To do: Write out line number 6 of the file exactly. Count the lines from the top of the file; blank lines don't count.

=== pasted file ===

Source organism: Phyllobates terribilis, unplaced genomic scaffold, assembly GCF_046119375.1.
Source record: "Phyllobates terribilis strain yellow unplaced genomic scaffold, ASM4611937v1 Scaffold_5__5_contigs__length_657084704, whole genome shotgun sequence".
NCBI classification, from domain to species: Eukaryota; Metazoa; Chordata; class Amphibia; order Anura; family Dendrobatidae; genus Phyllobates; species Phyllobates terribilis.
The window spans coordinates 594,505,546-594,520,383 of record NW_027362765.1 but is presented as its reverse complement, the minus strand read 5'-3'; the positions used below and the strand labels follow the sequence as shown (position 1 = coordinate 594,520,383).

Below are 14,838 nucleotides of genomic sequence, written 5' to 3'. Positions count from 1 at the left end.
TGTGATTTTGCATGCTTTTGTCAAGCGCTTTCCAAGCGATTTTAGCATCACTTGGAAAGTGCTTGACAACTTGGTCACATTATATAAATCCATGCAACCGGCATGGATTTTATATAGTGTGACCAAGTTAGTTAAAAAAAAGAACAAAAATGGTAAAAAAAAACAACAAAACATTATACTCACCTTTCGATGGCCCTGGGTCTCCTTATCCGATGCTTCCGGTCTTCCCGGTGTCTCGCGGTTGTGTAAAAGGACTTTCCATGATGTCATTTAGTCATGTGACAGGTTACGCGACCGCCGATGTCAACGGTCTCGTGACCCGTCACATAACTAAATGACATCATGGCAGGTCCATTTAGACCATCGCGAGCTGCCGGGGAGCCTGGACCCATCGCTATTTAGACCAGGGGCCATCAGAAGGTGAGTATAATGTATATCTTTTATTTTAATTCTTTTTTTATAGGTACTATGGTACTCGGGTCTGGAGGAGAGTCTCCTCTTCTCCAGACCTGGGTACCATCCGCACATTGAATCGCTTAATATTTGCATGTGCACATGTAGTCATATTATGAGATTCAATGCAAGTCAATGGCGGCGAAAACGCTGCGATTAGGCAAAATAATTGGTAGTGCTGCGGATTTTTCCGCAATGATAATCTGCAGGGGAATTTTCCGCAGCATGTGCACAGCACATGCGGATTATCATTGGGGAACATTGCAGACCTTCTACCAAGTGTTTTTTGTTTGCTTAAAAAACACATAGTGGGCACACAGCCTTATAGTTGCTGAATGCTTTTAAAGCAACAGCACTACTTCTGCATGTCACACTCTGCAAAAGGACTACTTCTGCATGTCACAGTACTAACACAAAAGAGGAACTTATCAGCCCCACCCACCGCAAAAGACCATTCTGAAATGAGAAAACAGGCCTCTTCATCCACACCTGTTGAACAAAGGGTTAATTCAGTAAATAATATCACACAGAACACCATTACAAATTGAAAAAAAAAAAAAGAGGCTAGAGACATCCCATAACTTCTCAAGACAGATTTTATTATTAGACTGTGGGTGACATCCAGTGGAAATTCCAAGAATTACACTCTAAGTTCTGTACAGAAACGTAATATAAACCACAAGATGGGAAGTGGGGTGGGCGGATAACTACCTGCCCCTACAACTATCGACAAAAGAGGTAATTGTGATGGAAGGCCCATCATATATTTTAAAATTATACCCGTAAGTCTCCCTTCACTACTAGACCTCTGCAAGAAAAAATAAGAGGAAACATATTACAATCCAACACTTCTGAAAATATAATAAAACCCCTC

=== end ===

TGTGATTTTGCATGCTTTTGTCAAGCGCTTTCCAAGCGATTTTAGCATCACTTGGAAAGTGCTTGACAACTTGGTCACATTATATAAATCCATGCAACCGGCATGGATTTTATATAGTGTGACCAAGTTAGTTAAAAAAAAGAACAAAAATGGTAAAAAAAAACAACAAAACATTATACTCACCTTTCGATGGCCCTGGGTCTCCTTATCCGATGCTTCCGGTCTTCCCGGTGTCTCGCGGTTGTGTAAAAGGACTTTCCATGATGTCATTTAGTCATGTGACAGGTTACGCGACCGCCGATGTCAACGGTCTCGTGACCCGTCACATAACTAAATGACATCATGGCAGGTCCATTTAGACCATCGCGAGCTGCCGGGGAGCCTGGACCCATCGCTATTTAGACCAGGGGCCATCAGAAGGTGAGTATAATGTATATCTTTTATTTTAATTCTTTTTTTATAGGTACTATGGTACTCGGGTCTGGAGGAGAGTCTCCTCTTCTCCAGACCTGGGTACCATCCGCACATTGAATCGCTTAATATTTGCATGTGCACATGTAGTCATATTATGAGATTCAATGCAAGTCAATGGCGGCGAAAACGCTGCGATTAGGCAAAATAATTGGTAGTGCTGCGGATTTTTCCGCAATGATAATCTGCAGGGGAATTTTCCGCAGCATGTGCACAGCACATGCGGATTATCATTGGGGAACATTGCAGACCTTCTACCAAGTGTTTTTTGTTTGCTTAAAAAACACATAGTGGGCACACAGCCTTATAGTTGCTGAATGCTTTTAAAGCAACAGCACTACTTCTGCATGTCACACTCTGCAAAAGGACTACTTCTGCATGTCACAGTACTAACACAAAAGAGGAACTTATCAGCCCCACCCACCGCAAAAGACCATTCTGAAATGAGAAAACAGGCCTCTTCATCCACACCTGTTGAACAAAGGGTTAATTCAGTAAATAATATCACACAGAACACCATTACAAATTGAAAAAAAAAAAAAGAGGCTAGAGACATCCCATAACTTCTCAAGACAGATTTTATTATTAGACTGTGGGTGACATCCAGTGGAAATTCCAAGAATTACACTCTAAGTTCTGTACAGAAACGTAATATAAACCACAAGATGGGAAGTGGGGTGGGCGGATAACTACCTGCCCCTACAACTATCGACAAAAGAGGTAATTGTGATGGAAGGCCCATCATATATTTTAAAATTATACCCGTAAGTCTCCCTTCACTACTAGACCTCTGCAAGAAAAAATAAGAGGAAACATATTACAATCCAACACTTCTGAAAATATAATAAAACCCCTC